From a New York Times journalist and his wife, a blow-by-blow chronicle of his kidnapping in Afghanistan in November 2008 by the Taliban, his seven months of captivity and eventual escape.
Pursuing an interview with a Taliban commander for a book he was writing about the American effort in Afghanistan, Pulitzer Prize–winning reporter Rohde made an imprudent arrangement to meet the leader outside of Kabul and was kidnapped, along with an Afghan journalist, Tahir Luddin, and their driver, Asad Mangal. Kidnappings were not uncommon, and in his rush to get a good story, Rohde recognized that he had put Tahir and Asad at a huge risk. Moreover, he was recently married. His wife, photo and fashion editor Mulvihill, took over the ransom negotiations in New York, quietly advised by Rohde’s brother Lee, representatives at the Times, the FBI, an outside security firm (American International Security Corporation) and numerous ex-hostages and their families. In alternating chapters, husband and wife chronicle their parallel ordeals. Rohde and the two other hostages were moved to remote tribal areas in Miran Shah, the so-called Pashtun belt making up the intractable border between Afghanistan and Pakistan, where the Taliban and al-Qaeda maintain their training camps. The men cooked, cleaned and prayed, wiling away the time discussing religion and playing Checkah [sic] with their captors. The couple spoke rarely over carefully monitored phone calls, and the Taliban sent several alarming videos. The kidnappers wanted millions for the hostages, as well as an exchange of prisoners, but no one could agree to terms over the ensuing months. Rohde and Tahir’s escape in June 2009 was truly remarkable and bold, and his unique take on the hard-line Islamist movement provides many astute observations.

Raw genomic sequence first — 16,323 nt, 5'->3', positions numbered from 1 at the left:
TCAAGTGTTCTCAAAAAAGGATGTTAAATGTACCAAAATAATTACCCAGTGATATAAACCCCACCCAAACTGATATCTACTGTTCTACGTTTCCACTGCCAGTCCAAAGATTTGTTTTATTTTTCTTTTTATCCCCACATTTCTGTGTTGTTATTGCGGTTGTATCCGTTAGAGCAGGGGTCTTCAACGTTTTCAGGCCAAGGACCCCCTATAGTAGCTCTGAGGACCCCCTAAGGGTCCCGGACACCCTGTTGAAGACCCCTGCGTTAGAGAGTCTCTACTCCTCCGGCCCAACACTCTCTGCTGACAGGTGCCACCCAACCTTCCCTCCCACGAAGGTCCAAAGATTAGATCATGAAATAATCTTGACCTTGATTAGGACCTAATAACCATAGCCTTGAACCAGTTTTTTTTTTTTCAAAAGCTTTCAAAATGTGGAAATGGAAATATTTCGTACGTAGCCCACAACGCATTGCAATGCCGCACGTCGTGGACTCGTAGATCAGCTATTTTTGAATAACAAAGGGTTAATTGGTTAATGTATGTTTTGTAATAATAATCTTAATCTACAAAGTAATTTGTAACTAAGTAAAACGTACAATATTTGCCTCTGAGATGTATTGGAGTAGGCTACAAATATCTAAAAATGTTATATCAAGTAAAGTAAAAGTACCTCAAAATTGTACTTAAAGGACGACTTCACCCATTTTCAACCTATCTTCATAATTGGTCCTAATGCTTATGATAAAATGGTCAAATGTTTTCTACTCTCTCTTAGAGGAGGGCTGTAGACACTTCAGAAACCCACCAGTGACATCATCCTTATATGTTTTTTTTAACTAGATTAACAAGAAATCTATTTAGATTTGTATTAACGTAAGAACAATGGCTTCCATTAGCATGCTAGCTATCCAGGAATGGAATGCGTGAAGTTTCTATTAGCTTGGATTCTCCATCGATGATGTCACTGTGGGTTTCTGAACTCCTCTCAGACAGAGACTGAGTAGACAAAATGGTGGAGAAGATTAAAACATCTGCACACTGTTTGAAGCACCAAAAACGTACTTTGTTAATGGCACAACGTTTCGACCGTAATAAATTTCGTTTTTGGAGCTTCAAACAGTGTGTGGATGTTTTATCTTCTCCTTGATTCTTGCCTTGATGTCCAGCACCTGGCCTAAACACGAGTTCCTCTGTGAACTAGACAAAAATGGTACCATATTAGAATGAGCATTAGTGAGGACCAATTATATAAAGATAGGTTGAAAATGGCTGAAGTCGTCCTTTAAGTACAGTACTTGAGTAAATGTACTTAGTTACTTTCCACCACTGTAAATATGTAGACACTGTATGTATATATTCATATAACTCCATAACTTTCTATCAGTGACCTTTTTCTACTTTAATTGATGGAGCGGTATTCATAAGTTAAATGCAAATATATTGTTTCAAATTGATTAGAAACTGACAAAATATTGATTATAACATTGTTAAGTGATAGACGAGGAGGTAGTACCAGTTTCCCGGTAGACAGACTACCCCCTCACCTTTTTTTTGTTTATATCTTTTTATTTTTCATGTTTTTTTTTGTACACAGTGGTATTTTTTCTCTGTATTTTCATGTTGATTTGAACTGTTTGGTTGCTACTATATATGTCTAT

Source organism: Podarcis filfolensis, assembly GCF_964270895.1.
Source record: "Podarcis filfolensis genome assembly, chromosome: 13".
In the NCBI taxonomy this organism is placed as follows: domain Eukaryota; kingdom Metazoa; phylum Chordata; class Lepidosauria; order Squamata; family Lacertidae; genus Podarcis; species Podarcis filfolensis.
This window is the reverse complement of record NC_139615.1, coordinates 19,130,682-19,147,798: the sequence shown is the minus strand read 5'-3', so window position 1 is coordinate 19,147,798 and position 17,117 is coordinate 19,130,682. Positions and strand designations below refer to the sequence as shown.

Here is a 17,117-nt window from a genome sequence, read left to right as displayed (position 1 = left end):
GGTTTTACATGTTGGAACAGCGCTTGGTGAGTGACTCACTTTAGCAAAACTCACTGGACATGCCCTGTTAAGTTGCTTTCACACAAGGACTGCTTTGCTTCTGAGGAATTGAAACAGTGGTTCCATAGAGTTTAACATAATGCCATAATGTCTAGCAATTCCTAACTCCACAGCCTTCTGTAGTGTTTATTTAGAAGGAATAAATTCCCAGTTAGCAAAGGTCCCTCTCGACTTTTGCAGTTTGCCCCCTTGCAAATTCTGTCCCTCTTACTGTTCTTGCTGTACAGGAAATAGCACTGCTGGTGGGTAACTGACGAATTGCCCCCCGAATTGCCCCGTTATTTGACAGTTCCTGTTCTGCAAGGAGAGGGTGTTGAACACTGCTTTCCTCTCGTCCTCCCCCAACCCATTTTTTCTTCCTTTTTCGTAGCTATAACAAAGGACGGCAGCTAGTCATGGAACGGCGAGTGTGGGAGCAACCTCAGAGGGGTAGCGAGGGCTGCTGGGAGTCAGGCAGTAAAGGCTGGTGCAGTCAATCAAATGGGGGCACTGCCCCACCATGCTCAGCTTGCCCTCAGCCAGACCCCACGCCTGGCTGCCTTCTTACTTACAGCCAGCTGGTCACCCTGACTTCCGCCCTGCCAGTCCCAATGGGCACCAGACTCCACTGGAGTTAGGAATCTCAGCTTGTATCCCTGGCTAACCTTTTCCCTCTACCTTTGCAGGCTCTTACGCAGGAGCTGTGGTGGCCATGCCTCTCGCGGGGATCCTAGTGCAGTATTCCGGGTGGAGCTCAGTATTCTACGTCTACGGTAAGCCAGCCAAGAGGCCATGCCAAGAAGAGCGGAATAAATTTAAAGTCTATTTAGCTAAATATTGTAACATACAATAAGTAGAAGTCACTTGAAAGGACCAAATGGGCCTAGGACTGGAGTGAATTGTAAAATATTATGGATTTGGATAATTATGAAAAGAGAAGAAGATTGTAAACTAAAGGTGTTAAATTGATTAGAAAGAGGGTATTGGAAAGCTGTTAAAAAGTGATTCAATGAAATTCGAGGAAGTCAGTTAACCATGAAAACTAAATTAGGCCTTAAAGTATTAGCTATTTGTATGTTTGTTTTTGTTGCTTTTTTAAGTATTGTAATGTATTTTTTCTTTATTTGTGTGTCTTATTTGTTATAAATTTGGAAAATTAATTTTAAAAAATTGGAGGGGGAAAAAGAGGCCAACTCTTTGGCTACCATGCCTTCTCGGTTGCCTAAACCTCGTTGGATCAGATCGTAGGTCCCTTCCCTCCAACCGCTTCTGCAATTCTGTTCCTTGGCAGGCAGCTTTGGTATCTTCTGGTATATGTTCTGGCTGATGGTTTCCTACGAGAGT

A painstakingly reconstructed, harrowing account by a seasoned expert in the region.